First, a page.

Again, the priority was clear a day after Chris Paddack lasted just two-plus innings in a lopsided loss to the Nationals: Preserve the bullpen.
After all, the 28-year-old Camarena had just 31 plate appearances over his eight-year stay in the minors, just five hits and no extra-base hits as a pro and hadn’t homered since wearing a “Dons uniform up in Del Mar.”
“I was debating it in my head,” Tingler said. " ... We were down six at the time with two outs. It crossed my mind (to pinch-hit), but ... I wanted to keep the bullpen intact somewhat for Friday, Saturday and possibly Sunday. I didn’t think about it too long. I thought the right thing to do was to try to get the innings.”
Predictably, Scherzer got ahead with two quick strikes.
After taking a change-up in the dirt, the left-handed-hitting Camarena offered at a 97 mph four-seamer below the zone and yanked it well out to right.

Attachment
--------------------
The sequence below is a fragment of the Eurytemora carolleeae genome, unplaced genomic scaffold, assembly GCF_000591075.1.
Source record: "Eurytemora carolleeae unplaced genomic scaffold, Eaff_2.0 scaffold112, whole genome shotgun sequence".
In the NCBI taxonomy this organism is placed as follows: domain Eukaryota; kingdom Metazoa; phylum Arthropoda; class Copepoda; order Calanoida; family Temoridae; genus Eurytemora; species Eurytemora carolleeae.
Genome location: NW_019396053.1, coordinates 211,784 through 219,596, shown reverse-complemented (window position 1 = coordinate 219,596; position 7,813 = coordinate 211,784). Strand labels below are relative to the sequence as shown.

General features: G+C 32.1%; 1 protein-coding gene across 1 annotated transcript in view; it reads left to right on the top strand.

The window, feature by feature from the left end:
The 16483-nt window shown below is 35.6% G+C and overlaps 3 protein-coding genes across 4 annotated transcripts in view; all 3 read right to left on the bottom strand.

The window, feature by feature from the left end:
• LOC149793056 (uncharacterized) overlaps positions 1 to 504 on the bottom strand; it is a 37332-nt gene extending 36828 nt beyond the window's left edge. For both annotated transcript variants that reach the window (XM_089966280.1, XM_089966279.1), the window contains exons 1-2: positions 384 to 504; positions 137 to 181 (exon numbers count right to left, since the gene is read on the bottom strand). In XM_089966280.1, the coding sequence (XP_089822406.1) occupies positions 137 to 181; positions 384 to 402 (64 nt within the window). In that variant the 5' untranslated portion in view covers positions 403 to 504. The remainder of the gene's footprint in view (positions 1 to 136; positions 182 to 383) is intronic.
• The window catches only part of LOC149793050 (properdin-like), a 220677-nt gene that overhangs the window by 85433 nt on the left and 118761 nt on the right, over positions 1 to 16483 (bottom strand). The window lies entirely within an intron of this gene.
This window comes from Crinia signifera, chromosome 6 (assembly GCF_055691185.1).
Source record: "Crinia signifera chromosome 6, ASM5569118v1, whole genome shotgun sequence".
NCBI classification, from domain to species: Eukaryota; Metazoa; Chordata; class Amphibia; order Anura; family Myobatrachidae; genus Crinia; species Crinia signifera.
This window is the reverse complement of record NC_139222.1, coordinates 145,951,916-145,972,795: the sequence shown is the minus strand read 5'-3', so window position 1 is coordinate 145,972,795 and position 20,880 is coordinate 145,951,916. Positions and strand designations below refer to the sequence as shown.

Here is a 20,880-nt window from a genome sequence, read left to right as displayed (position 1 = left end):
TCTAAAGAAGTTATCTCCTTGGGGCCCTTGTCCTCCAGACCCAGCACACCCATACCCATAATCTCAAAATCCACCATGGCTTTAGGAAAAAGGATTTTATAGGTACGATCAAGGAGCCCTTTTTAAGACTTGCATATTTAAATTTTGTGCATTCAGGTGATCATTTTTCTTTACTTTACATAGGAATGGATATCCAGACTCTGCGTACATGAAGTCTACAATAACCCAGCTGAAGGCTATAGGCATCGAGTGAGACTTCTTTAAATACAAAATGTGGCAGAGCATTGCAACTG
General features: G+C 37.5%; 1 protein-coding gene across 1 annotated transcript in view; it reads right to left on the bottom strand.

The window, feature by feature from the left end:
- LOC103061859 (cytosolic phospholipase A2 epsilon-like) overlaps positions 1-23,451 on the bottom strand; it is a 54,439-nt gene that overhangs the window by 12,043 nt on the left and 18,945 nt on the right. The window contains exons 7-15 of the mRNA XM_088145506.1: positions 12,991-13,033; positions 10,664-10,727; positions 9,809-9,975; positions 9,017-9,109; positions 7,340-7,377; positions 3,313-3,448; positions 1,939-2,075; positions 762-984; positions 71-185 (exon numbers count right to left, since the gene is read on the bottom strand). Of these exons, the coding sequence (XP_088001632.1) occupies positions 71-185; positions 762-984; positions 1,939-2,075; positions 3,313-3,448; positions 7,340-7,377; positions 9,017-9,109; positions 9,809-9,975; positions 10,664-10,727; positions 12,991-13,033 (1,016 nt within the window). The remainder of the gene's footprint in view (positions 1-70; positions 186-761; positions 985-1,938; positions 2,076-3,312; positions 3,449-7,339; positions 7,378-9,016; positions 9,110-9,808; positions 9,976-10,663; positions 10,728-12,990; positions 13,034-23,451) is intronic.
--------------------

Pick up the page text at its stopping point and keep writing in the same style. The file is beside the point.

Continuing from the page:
The tale of the tape — a 107 mph drive for a 416-foot homer — was almost as impressive as the brush with history.
No pitcher in the modern era (since 1900) had ever hit a grand slam for his first MLB hit. The only one to do it before that was the Phillies’ Bill Duggleby on April 21 in … 1898.
Naturally, no other Padre had ever mashed a grand slam for his first big-league hit.
“Oh my God, I blacked out,” Camarena said. “I hit first base and then I noticed the lights were flashing in the stadium and that’s when it hit. Oh my god I just hit a home run.”
The blast was especially jaw-dropping given Camarena’s path to Petco Park.
He signed a minor league deal with the Padres before the 2020 season, was on the taxi squad a few times last year and didn’t make his MLB debut until allowing three runs in 2 2/3 innings in relief on June 19, the culmination of a decade-long journey that began when the Yankees selected him in the 20th round out of Cathedral Catholic in 2011.